(ATLANTA) — Ten of the 11 educators found guilty of inflating students’ test scores were sentenced on Tuesday to as many as seven years in jail.
Judge Jerry Baxter adamantly said on Tuesday that he gave each defendant the opportunity to accept their guilt and avoid jail time. “There are hundreds of thousands of children that were harmed in this thing,” he said. “This is not a victimless crime that occurred in the city.”
Two defendants, Donald Bullock, an usher and testing coordinator, and Pamela Cleveland, a teacher accepted plea deals. Each received five years of probation. Bullock will also serve six months of weekend time in county jail, while Cleveland will serve one year of home confinement. They will each also do community service and pay a fine.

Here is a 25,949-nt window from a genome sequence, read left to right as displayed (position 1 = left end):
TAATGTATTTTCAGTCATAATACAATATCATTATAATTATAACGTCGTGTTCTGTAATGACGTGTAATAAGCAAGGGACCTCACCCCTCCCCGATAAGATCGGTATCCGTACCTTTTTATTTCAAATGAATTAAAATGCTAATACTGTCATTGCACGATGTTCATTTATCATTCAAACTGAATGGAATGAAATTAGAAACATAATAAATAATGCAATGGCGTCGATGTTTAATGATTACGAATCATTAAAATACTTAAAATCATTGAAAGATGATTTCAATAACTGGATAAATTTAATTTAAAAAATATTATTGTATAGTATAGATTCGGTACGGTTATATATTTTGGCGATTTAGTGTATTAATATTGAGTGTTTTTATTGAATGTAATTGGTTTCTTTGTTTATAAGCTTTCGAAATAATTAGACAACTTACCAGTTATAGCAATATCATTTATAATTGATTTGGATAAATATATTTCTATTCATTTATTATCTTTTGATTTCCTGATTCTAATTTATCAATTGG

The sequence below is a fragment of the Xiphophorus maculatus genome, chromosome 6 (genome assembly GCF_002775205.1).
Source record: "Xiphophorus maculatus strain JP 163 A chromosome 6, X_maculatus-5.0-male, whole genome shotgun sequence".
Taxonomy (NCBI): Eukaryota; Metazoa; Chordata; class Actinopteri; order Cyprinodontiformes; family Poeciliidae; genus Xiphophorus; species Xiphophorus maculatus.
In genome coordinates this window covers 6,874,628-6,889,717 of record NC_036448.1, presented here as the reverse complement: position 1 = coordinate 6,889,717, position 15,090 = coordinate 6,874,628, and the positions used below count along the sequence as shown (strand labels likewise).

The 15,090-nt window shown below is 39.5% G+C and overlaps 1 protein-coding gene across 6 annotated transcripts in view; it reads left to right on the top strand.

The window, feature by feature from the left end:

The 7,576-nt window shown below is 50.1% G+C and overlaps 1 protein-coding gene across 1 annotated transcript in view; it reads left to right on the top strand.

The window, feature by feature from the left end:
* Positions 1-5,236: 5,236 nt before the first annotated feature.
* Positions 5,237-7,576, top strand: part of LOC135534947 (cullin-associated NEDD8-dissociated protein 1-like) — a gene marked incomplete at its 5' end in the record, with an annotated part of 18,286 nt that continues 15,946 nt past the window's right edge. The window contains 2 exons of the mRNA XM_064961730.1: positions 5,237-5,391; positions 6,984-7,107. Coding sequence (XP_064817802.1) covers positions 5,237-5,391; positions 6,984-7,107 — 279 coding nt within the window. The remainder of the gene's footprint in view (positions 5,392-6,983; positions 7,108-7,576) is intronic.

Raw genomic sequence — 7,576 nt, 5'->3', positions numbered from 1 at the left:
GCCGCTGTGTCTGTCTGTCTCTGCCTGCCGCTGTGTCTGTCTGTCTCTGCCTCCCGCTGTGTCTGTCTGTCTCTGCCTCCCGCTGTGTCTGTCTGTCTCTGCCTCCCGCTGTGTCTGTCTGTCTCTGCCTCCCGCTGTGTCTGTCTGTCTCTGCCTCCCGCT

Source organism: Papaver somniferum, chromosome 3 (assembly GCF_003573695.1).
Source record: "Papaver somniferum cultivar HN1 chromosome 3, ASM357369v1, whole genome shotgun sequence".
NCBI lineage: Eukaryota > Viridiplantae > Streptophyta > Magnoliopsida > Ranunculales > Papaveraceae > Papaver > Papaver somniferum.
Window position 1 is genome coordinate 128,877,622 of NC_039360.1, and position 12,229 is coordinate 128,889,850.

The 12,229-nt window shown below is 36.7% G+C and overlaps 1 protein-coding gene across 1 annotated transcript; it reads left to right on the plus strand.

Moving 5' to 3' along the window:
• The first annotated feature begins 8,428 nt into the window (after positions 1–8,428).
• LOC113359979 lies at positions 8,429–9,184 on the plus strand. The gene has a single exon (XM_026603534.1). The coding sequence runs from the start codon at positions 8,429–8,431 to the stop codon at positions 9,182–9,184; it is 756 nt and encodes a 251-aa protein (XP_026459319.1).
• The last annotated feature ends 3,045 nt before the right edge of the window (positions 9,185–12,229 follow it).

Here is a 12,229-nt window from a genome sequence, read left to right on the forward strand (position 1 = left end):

The harshest sentences were given to Sharon Davis-Williams and Tamara Cotman, school resource team executive directors. They were each sentenced to 20 years in prison — they will serve seven and receive probation for the remaining 13 years. Each woman was also ordered to do 2,000 hours of community service and pay a $25,000 fine.
Prosecutors found that cheating on a specific test occurred at 44 of 56 schools examined, including at least 179 teachers and principals. They accused teachers of altering test scores as far back as 2001.
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